Offering such a comprehensive and experienced service incurs high overheads and agency commissions are usually therefore in the region of 20-25 per cent. This might seem a little high, but when we take the whole package into consideration it’s a valuable level of service that suits some owners and some types of business.
• Frees up a lot of time
• Instant access to a targeted database of potential customers
• Digital marketing power – most agencies possess impressive marketing budgets
• PR contacts – most have PR relationships that individual owners could struggle to establish
• Industry knowledge and support – glamping dedicated companies have in-depth knowledge of their sector and should be more of a business partner than a service provider
• No up-front fees.
• No contact with prospective guests, some owners prefer to talk direct
• Some agencies insist on a minimum contract, usually 12 months (which is fine if the bookings are rolling in). Some still insist on an exclusivity contract
• One or two take full commission on bookings via the owner’s website, however I can’t see this lasting
• At the top end of commission rates.
• Glamping dedicated: Canopy & Stars, Classic Glamping, Quality Unearthed
• Mainstream (that includes glamping): Hoseasons, Sykes Holiday Cottages.
This marketing-only option is a website listing service that attracts potential guests then directs them via a link to the accommodation owner or their website. The accommodation owner then takes over, dealing with the enquiries, bookings, payments, cancellations and complaints. Directories are generally a hands-off signpost service charging a set price of somewhere between £150-£300 per annum.
There are one or two exceptions, but the accommodation owner is usually responsible for setting up and maintaining the listing information – uploading photo’s, writing copy, adding/amending any prices and keeping it fresh and accurate. As with any online marketing option, they require attractive, quality images, descriptive copy and decision-making information such as how many people a unit accommodates, facilities, if its dog-friendly etc.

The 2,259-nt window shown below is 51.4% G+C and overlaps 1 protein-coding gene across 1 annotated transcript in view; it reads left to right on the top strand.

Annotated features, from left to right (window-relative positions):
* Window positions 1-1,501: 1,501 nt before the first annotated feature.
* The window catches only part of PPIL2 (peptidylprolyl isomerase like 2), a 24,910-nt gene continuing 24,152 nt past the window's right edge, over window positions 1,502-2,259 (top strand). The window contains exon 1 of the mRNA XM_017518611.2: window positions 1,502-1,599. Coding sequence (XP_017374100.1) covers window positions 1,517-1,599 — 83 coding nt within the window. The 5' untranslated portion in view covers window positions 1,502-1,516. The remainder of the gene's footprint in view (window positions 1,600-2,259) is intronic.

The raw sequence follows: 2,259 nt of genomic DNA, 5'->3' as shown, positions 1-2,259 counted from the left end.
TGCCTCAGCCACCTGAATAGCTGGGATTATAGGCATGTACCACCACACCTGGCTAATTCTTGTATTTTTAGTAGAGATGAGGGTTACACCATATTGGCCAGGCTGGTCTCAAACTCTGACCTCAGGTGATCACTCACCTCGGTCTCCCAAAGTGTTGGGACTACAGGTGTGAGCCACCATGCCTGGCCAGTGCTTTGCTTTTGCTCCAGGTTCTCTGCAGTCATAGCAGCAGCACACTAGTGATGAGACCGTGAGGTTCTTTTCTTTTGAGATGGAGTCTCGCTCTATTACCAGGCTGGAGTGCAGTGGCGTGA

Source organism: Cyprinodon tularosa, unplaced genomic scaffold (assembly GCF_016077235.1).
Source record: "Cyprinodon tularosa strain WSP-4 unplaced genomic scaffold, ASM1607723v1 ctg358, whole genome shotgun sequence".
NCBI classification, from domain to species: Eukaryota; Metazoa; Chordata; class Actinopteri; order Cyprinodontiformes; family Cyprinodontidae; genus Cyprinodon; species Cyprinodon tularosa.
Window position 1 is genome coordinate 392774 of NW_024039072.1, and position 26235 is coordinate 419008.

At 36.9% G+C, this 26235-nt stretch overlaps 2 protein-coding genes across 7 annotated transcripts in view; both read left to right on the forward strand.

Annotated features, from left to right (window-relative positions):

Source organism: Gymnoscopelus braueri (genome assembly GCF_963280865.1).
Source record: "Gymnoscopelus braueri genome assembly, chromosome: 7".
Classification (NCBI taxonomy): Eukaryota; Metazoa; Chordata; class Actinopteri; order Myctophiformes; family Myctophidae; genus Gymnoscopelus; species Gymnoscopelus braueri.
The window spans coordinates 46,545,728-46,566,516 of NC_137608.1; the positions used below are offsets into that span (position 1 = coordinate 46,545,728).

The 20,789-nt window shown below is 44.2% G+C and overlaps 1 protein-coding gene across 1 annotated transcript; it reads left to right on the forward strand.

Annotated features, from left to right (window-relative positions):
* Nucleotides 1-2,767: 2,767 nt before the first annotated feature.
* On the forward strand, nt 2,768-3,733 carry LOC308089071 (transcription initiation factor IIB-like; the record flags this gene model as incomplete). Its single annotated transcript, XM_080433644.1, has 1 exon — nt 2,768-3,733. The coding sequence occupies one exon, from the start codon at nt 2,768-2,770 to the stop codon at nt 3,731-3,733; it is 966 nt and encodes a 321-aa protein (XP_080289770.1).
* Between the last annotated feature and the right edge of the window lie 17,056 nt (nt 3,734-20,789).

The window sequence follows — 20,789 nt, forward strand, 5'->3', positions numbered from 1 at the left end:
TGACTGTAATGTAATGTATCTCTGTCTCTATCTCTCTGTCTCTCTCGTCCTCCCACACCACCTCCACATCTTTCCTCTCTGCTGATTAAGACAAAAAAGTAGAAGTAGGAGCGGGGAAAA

• Direct contact with all potential customers
• Reasonable annual listing fee
• Direct control over accommodation information on the directory website
• Some have good PR contacts
• Can generate third-party marketing opportunities.
• Up-front fees, not performance related
• Updating information can be time consuming especially if using several listing sites
• Less support and insights to industry information.
• Glamping dedicated: Go Glamping, Host Unusual.
This is a category of my own creation because these companies sit somewhere on the scale between directory and agency. There are a lot of them and individual business terms vary – they might charge an annual fee to list with them, and/or a charge to use their booking system when used on the owner’s website. Like an agency, all of them charge a commission on bookings taken.
There are exceptions but generally they don’t offer a full agency level service and commissions are therefore in the 10–15 per cent bracket, although some charge less. The accommodation owner usually provides images and website copy, so again it’s important to get professional, engaging photographs and ensure that the information is accurate and kept up to date.
• Instant access to a large, targeted database of potential customers
• Digital marketing power – again, most have impressive marketing budgets
• PR relationships that individual sites could struggle to establish